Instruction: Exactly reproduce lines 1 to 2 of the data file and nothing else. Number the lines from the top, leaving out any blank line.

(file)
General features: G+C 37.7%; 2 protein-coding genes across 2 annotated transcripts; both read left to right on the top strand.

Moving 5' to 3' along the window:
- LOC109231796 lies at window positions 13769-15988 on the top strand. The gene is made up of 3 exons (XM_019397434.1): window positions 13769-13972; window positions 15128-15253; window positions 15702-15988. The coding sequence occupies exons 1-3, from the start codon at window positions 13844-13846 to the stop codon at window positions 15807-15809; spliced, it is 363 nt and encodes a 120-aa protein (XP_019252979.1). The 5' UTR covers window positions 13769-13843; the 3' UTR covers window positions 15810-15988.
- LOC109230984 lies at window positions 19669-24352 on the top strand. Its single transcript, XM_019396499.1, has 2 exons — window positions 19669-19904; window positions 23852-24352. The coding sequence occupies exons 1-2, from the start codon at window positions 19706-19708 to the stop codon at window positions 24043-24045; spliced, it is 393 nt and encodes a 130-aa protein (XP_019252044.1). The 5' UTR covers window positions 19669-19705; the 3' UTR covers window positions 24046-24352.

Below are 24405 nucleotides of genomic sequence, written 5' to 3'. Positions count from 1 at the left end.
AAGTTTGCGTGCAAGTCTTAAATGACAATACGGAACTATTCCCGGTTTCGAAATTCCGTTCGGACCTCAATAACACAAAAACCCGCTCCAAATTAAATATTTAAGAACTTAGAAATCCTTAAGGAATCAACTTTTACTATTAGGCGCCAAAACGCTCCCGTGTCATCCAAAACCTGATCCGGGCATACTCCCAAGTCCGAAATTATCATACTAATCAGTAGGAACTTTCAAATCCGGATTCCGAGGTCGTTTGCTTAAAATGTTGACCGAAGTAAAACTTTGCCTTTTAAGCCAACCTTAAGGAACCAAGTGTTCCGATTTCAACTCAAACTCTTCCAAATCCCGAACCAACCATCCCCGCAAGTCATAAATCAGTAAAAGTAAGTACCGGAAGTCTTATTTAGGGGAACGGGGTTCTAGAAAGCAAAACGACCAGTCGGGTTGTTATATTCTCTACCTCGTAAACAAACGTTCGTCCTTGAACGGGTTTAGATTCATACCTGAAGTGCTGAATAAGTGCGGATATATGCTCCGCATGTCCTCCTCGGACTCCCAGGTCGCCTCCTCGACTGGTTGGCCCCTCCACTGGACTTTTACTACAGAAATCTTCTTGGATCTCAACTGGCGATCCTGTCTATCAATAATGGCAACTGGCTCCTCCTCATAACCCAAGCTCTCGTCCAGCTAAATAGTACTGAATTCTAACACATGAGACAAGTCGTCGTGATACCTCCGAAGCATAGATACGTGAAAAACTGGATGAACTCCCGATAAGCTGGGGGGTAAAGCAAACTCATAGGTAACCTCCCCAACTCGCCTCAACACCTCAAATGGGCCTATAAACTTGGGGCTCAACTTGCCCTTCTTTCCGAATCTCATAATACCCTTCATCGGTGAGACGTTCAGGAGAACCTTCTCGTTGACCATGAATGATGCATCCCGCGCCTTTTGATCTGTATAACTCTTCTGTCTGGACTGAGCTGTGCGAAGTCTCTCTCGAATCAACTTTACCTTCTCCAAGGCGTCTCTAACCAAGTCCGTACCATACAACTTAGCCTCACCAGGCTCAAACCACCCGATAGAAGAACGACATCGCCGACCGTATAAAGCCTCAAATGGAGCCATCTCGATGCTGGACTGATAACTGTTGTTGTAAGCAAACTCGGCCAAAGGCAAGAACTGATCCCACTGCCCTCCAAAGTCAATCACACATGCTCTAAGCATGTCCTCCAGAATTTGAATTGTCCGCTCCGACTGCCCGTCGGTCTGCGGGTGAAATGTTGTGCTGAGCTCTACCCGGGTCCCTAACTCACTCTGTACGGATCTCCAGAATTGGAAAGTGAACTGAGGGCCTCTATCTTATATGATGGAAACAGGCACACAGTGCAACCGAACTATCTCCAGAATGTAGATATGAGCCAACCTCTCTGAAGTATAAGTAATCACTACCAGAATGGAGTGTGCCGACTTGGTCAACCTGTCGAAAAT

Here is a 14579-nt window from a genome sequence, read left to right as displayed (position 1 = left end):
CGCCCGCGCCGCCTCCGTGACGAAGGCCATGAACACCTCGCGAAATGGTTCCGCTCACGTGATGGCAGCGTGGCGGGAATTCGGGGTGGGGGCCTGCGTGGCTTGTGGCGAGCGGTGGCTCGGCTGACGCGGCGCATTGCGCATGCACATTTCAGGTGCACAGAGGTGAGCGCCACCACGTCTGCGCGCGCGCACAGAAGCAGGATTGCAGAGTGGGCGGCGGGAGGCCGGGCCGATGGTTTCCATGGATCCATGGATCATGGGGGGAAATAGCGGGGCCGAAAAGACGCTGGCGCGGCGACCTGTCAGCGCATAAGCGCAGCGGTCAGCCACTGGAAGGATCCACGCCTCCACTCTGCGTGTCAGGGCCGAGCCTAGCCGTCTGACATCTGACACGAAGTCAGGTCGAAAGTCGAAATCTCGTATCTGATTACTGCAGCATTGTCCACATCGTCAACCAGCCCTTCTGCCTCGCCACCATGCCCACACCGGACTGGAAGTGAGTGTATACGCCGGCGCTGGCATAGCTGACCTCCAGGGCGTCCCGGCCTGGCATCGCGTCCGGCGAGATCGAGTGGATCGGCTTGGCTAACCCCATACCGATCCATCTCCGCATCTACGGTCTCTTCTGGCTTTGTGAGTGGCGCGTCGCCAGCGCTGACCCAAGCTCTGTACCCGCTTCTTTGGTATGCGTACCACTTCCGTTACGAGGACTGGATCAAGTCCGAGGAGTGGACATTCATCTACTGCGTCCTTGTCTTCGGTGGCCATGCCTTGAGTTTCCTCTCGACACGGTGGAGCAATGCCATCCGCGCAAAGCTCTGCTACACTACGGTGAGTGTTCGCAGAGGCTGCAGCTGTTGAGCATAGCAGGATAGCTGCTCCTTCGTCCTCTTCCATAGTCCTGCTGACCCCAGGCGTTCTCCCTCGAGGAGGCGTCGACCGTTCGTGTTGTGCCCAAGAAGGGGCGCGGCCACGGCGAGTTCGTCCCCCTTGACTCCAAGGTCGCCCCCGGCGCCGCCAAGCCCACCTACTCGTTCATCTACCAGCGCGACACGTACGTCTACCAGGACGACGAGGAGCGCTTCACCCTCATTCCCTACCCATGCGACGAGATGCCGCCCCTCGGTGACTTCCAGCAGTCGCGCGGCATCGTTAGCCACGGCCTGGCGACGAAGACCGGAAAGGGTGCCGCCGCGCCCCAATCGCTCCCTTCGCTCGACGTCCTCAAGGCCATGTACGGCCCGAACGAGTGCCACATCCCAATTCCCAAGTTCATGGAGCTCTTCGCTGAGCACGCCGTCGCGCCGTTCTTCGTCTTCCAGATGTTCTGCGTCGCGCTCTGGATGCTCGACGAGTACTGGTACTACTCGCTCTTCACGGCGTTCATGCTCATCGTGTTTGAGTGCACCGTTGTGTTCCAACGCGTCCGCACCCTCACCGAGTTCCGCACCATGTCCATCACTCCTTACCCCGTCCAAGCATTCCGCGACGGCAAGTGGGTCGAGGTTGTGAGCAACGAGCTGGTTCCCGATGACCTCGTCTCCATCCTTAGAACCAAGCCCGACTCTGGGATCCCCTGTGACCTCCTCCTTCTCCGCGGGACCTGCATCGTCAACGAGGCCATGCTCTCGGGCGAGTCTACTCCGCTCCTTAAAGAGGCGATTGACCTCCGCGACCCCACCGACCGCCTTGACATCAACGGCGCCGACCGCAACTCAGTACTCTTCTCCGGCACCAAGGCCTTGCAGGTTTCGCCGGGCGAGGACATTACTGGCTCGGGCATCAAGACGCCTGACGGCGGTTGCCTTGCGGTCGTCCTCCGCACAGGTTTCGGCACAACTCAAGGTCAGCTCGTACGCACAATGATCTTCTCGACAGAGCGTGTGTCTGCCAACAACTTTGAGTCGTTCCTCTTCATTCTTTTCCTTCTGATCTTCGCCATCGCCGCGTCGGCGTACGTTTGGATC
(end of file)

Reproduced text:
General features: G+C 37.7%; 2 protein-coding genes across 2 annotated transcripts; both read left to right on the top strand.

Moving 5' to 3' along the window: